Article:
"What's Emma going to be for Halloween?"
Let's be honest: She doesn't care. She has no "favorite characters" and, even if she did, she would have NO understanding of the concept of dressing up like them.
In fact, many aspects of the event would be TORTURE for my little sensory Diva. A mask? No way. A big bulky costume? Not good for her favorite 'running around' pastime. A hat? A prop to carry? A cape? Sensory issues make all of those things too much to handle, particularly if you're already taking her to a place where sensory overload is likely.
No candy for my tubie
And no bouncing in the bouncy castle, either.
So I've been depressed. Why spend upwards of 20 dollars for a costume for a girl who doesn't care?
I met a friend for a walk around the mall this morning while the kids were at school. Both of our oldest are in kindergarten and our kids have all played together since infancy. She shared a story that made me cry. She told me that her daughter has befriended a mostly non-verbal boy with autism in her kindergarten class. She told me that her daughter's teacher went on and on at conferences about how her daughter has taken this boy under her wing, holding his hand in the hallway so he doesn't get lost, and talking to him whether he talks back or not. The teacher said that the boy has started talking more at school with my friend's daughter's encouragement. What an incredible difference this girl is making!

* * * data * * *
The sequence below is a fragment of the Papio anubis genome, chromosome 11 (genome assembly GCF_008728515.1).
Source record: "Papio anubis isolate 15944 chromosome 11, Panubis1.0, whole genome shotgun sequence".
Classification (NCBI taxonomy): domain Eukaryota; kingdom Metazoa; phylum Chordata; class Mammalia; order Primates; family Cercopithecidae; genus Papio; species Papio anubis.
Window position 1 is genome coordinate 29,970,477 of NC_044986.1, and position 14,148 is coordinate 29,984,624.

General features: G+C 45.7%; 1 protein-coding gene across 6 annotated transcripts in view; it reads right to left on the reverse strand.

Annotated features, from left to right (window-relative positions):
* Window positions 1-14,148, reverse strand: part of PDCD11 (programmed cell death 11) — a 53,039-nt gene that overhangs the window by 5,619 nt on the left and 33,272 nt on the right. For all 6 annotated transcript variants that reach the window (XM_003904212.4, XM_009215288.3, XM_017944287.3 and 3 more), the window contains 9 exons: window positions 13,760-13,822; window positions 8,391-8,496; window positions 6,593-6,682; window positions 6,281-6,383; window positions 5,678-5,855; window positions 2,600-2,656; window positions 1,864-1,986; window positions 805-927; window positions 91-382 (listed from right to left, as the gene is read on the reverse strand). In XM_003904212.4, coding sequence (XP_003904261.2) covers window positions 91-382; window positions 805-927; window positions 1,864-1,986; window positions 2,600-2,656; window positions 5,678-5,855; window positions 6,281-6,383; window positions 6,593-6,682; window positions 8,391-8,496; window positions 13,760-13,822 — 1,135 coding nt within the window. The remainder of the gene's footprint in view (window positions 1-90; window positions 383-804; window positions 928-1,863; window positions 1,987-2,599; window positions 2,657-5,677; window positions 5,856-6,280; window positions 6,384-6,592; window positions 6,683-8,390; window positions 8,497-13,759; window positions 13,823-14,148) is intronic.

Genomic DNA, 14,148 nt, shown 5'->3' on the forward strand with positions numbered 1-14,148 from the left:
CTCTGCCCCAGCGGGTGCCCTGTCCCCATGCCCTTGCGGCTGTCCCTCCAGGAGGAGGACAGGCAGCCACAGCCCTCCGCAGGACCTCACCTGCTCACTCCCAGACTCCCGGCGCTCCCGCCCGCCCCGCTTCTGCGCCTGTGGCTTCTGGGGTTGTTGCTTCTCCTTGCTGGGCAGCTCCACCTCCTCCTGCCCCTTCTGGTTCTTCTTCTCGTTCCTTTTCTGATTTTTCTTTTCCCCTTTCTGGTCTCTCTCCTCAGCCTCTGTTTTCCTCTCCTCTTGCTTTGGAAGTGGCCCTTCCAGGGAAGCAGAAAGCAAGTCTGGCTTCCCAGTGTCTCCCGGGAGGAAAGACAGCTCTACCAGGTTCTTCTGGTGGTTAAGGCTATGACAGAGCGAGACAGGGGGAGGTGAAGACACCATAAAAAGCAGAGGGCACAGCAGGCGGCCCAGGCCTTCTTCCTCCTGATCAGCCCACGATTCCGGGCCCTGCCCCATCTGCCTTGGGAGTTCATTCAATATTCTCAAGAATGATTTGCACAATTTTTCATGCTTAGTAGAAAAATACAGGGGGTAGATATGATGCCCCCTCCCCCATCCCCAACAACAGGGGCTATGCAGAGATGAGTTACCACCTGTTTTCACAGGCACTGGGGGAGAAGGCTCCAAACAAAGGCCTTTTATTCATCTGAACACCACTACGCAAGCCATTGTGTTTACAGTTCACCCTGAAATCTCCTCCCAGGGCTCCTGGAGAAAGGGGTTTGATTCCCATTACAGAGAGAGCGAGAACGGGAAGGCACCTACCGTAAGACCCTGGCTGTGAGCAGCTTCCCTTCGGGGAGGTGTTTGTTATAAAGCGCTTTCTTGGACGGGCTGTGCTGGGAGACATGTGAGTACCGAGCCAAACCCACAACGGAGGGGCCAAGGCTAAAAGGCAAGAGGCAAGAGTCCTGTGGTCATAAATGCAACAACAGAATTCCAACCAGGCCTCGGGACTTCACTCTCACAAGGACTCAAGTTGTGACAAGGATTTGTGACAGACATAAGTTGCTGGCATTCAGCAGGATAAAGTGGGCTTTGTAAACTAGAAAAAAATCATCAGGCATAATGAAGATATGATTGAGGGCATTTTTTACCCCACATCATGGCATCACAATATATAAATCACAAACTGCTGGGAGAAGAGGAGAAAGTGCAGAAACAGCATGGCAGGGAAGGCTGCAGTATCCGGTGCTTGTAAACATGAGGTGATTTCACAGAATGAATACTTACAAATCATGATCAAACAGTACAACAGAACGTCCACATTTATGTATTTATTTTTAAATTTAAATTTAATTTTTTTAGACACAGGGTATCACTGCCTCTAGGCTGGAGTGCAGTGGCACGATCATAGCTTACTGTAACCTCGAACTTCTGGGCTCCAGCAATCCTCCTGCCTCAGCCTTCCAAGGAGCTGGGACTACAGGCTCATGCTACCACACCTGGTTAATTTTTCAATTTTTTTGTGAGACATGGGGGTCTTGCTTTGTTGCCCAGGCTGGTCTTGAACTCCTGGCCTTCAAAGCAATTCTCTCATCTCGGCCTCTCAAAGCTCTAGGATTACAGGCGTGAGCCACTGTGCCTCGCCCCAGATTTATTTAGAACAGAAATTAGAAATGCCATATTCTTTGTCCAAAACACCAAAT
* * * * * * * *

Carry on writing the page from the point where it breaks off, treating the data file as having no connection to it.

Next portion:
And my friend told me that she was thankful to have Emma in her daughter's life, knowing that, in some small way, she was sure that Emma's friendship with her daughter had helped prepare her for a friendship with a friendless boy.
See, there are lots of things Emma doesn't do. She doesn't care about Halloween. But the things she does, the differences she makes ... it's way bigger than a costume.
I left the mall feeling better (a good talk with a good friend can do that). I passed a display of holiday dresses in a department store on my way out. The dresses were gorgeous, frilly and sparkly and beautiful. I remembered how, last Christmas, I took Emma to a Ladies Christmas Tea at our church and how she loved wearing a beautiful dress. She positively pranced that night :)
I bought two of the dresses and took them home.
Later, when the kids were home from school, I asked Charlie to help me with Emma's costume. One of the dresses was beaded all the way up the front, and Emma panicked when it was on. I could tell that it was uncomfortable for her where the beading touched her neck and shoulders. I was discouraged, but I took the dress off to try the other one on. I asked Charlie to go and get the shiny black shoes that I had purchased for Emma on clearance at the end of last season. He cut the tags on the shoes while I put the first dress away.
I showed Emma the second dress. It's soft on the top and sequined on the bottom. She grabbed for the skirt to investigate the shiny designs. We tried it on, and while I was tying the bow in back, Charlie sat in front of her, putting her shiny shoes on.
Emma stood up and pranced like a princess
She's so enthralled by the beautiful dress, she seems to not even care about the tiara on her head.
|(pardon the fuzzy picture - note the aforementioned prancing)|
Emma will not be wearing a costume this year; she will be dressed like the Princess she is!